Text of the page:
A dog who doesn't listen can be frustrating and destructive in the house and may put herself in danger outside. Learning to attract and maintain your dog's attention will give you a calmer and friendlier companion and the control you need to keep her safe in an emergency.
Tone of Voice
The right tone will help your dog know when you're happy, when you're displeased and when she needs to pay attention. When you give your dog a command, keep your tone firm and the word short. Remember that you are telling your dog, not asking her. When praising her, use a light, high-pitched tone, and when you tell her "no," use a lower, stern tone.
Your dog is more likely to listen and respond if you use rewards that she can get excited about. For some dogs, this may be a dog biscuit or a piece of meat. For others, it's a quick game of fetch. Others get excited by petting and praise. Try different rewards until you find a few that really get your furry friend to perk up and pay attention. Use a variety of lower impact rewards, like a piece of kibble, and high impact rewards, like pieces of sausage, to keep training interesting.
Communicating with your dog requires a fast response time, and confused dogs may get frustrated and struggle with commands. Reward good behavior immediately so she understands which behavior you want. You can use clicker training, using a sharp sound to mark the correct behavior the second it occurs and following it with a reward shortly thereafter, to create even more clear communication between you and your best friend.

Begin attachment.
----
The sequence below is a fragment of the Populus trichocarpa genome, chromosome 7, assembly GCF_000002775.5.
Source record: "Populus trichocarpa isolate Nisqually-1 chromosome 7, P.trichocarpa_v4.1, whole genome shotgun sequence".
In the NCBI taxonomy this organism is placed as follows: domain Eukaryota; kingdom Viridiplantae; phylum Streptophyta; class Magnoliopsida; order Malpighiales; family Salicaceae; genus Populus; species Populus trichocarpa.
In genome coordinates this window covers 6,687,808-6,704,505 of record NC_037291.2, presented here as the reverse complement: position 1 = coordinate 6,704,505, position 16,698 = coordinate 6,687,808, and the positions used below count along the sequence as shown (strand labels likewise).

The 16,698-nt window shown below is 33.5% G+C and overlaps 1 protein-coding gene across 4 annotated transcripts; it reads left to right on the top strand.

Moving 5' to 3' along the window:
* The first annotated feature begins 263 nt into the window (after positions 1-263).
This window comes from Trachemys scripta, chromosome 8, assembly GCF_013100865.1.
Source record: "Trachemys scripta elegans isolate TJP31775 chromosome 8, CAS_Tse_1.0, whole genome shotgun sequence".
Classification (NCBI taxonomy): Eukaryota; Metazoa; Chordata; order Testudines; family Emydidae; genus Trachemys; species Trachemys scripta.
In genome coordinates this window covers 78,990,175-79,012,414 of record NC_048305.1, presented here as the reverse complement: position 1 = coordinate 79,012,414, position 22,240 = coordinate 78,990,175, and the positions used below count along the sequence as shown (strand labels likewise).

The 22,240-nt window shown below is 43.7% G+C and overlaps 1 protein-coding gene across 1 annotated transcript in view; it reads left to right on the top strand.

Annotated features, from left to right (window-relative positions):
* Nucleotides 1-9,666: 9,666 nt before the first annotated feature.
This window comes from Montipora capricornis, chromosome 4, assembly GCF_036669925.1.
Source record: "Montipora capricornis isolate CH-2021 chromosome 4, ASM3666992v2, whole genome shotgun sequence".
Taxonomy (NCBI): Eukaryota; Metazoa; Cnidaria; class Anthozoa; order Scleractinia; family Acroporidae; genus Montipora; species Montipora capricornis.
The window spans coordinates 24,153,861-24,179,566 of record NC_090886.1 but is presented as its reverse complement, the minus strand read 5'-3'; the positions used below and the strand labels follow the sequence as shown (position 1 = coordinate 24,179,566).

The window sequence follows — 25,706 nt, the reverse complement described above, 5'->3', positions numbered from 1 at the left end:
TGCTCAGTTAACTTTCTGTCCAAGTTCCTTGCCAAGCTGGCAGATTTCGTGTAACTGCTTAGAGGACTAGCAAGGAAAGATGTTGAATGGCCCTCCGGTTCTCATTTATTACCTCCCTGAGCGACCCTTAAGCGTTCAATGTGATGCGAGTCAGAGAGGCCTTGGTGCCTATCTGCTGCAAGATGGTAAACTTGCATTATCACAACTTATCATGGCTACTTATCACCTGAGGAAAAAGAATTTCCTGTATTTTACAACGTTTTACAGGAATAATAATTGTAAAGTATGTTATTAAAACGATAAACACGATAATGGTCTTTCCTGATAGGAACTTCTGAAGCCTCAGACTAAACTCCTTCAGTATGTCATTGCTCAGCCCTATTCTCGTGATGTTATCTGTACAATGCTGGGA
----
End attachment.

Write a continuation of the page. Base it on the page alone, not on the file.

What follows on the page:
Your dog will be more likely to listen to you if she always knows what to expect. Once you make a decision, such as no attention when your dog is jumping up or no begging at the table, make sure that you stick to it and everyone in the house knows and enforces the rules. Give commands when you have her attention so she doesn't get into the habit of ignoring your instructions, and when she doesn't listen, avoid repeating yourself.
Train With Distractions
Most dogs have trouble listening when they are excited or distracted. Set your girl up for success by slowly introducing distractions into your training sessions. Once your dog masters a trick at home, start asking for the behavior in the backyard, on walks, or when you have visitors. The key is to gradually build the level of distraction. If she starts struggling, take a step back and give her time to solidify the behavior. Working with your dog in a clear, consistent manner in a variety of situations will help her understand what you want and how to listen to you.
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